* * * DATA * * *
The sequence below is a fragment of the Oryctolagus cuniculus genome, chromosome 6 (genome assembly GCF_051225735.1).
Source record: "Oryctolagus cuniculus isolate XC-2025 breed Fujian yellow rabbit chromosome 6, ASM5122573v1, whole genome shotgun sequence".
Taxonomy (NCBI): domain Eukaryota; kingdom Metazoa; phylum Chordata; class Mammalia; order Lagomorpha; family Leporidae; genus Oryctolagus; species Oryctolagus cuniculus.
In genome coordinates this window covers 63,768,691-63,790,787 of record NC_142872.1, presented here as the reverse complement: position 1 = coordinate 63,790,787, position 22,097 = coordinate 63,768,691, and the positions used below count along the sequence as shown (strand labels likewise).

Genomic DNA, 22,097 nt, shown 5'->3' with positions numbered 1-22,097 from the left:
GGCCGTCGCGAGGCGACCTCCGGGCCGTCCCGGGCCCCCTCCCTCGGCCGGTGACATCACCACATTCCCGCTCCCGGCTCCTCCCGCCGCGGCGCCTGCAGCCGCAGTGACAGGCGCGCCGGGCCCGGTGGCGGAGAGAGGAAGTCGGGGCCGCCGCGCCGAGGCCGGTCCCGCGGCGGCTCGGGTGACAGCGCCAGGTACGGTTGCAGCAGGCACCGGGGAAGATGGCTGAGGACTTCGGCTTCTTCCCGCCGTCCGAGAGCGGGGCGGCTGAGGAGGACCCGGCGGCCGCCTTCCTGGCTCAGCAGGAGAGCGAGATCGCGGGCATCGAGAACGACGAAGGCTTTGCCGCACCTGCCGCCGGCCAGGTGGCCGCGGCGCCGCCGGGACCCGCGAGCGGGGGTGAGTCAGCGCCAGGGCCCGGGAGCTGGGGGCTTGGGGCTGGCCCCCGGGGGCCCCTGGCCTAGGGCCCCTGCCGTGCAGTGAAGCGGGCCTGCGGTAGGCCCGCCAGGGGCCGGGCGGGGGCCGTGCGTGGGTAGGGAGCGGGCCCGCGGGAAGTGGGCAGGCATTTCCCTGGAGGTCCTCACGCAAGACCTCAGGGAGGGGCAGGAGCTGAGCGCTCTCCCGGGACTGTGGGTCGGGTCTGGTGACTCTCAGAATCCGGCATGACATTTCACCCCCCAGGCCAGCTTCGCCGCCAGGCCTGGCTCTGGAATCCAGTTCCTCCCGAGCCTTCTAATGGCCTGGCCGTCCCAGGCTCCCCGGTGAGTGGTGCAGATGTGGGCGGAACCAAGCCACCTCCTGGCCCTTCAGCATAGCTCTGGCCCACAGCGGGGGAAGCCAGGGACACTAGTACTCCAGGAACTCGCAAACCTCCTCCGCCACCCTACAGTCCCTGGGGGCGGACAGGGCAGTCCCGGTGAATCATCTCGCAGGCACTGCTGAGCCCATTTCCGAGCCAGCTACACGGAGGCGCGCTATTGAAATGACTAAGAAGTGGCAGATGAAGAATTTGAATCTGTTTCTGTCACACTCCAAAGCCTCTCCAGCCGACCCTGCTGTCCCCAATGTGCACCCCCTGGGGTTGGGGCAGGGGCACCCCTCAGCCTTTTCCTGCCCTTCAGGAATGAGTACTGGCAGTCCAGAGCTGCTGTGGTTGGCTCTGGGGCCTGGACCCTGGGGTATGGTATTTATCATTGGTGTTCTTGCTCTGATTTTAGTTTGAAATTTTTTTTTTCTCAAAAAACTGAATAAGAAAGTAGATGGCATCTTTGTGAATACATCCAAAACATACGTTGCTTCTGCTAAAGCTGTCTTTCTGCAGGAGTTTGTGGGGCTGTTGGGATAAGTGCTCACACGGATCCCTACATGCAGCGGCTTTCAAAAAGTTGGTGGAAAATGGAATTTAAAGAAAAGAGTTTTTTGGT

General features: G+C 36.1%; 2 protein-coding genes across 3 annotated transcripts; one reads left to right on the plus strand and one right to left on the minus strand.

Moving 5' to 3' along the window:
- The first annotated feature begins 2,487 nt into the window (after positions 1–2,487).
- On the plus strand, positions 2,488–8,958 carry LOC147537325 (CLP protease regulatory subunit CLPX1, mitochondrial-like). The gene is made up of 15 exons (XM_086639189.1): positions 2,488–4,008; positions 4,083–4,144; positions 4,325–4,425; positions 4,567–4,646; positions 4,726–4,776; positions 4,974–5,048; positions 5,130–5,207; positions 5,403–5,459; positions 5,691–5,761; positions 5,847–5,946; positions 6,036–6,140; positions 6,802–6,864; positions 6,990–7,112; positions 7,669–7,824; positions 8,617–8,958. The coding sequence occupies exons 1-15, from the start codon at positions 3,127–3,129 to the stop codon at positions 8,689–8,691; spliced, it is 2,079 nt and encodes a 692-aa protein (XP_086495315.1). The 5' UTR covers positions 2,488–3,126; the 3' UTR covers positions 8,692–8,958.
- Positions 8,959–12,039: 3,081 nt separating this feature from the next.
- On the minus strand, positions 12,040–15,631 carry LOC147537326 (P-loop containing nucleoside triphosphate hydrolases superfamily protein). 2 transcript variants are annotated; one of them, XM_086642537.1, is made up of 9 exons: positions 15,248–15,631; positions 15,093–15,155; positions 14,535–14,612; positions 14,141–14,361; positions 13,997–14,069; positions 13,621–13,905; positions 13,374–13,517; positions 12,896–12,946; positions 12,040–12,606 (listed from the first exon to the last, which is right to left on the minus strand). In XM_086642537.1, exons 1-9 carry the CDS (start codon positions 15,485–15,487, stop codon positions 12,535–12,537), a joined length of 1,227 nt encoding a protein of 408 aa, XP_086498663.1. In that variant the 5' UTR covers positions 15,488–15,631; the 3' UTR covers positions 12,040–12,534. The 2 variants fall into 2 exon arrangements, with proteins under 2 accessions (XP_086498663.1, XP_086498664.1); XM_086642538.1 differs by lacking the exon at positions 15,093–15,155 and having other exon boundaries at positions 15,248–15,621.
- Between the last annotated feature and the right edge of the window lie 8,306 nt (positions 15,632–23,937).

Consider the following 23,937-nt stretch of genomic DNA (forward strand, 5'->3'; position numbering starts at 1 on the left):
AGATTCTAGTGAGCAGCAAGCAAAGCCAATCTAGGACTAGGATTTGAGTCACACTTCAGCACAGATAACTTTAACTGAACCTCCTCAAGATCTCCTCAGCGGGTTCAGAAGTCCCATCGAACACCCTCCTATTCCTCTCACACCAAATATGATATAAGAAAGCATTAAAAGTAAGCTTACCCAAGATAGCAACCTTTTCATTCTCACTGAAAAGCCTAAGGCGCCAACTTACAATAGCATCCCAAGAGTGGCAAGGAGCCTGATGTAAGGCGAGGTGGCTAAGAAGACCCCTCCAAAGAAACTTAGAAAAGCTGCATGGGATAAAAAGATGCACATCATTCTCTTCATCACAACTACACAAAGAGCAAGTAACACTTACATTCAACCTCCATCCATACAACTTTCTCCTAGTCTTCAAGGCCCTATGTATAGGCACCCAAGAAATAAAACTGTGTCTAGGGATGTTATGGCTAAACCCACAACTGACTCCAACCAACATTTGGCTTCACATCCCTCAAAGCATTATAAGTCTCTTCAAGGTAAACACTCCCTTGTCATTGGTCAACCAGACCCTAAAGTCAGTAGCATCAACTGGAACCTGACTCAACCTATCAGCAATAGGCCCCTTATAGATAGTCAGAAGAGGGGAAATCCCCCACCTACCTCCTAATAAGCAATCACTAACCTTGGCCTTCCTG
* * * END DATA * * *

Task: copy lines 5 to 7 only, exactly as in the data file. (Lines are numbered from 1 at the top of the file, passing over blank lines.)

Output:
Genomic DNA, 22,097 nt, shown 5'->3' with positions numbered 1-22,097 from the left:
GGCCGTCGCGAGGCGACCTCCGGGCCGTCCCGGGCCCCCTCCCTCGGCCGGTGACATCACCACATTCCCGCTCCCGGCTCCTCCCGCCGCGGCGCCTGCAGCCGCAGTGACAGGCGCGCCGGGCCCGGTGGCGGAGAGAGGAAGTCGGGGCCGCCGCGCCGAGGCCGGTCCCGCGGCGGCTCGGGTGACAGCGCCAGGTACGGTTGCAGCAGGCACCGGGGAAGATGGCTGAGGACTTCGGCTTCTTCCCGCCGTCCGAGAGCGGGGCGGCTGAGGAGGACCCGGCGGCCGCCTTCCTGGCTCAGCAGGAGAGCGAGATCGCGGGCATCGAGAACGACGAAGGCTTTGCCGCACCTGCCGCCGGCCAGGTGGCCGCGGCGCCGCCGGGACCCGCGAGCGGGGGTGAGTCAGCGCCAGGGCCCGGGAGCTGGGGGCTTGGGGCTGGCCCCCGGGGGCCCCTGGCCTAGGGCCCCTGCCGTGCAGTGAAGCGGGCCTGCGGTAGGCCCGCCAGGGGCCGGGCGGGGGCCGTGCGTGGGTAGGGAGCGGGCCCGCGGGAAGTGGGCAGGCATTTCCCTGGAGGTCCTCACGCAAGACCTCAGGGAGGGGCAGGAGCTGAGCGCTCTCCCGGGACTGTGGGTCGGGTCTGGTGACTCTCAGAATCCGGCATGACATTTCACCCCCCAGGCCAGCTTCGCCGCCAGGCCTGGCTCTGGAATCCAGTTCCTCCCGAGCCTTCTAATGGCCTGGCCGTCCCAGGCTCCCCGGTGAGTGGTGCAGATGTGGGCGGAACCAAGCCACCTCCTGGCCCTTCAGCATAGCTCTGGCCCACAGCGGGGGAAGCCAGGGACACTAGTACTCCAGGAACTCGCAAACCTCCTCCGCCACCCTACAGTCCCTGGGGGCGGACAGGGCAGTCCCGGTGAATCATCTCGCAGGCACTGCTGAGCCCATTTCCGAGCCAGCTACACGGAGGCGCGCTATTGAAATGACTAAGAAGTGGCAGATGAAGAATTTGAATCTGTTTCTGTCACACTCCAAAGCCTCTCCAGCCGACCCTGCTGTCCCCAATGTGCACCCCCTGGGGTTGGGGCAGGGGCACCCCTCAGCCTTTTCCTGCCCTTCAGGAATGAGTACTGGCAGTCCAGAGCTGCTGTGGTTGGCTCTGGGGCCTGGACCCTGGGGTATGGTATTTATCATTGGTGTTCTTGCTCTGATTTTAGTTTGAAATTTTTTTTTTCTCAAAAAACTGAATAAGAAAGTAGATGGCATCTTTGTGAATACATCCAAAACATACGTTGCTTCTGCTAAAGCTGTCTTTCTGCAGGAGTTTGTGGGGCTGTTGGGATAAGTGCTCACACGGATCCCTACATGCAGCGGCTTTCAAAAAGTTGGTGGAAAATGGAATTTAAAGAAAAGAGTTTTTTGGT

General features: G+C 36.1%; 2 protein-coding genes across 3 annotated transcripts; one reads left to right on the plus strand and one right to left on the minus strand.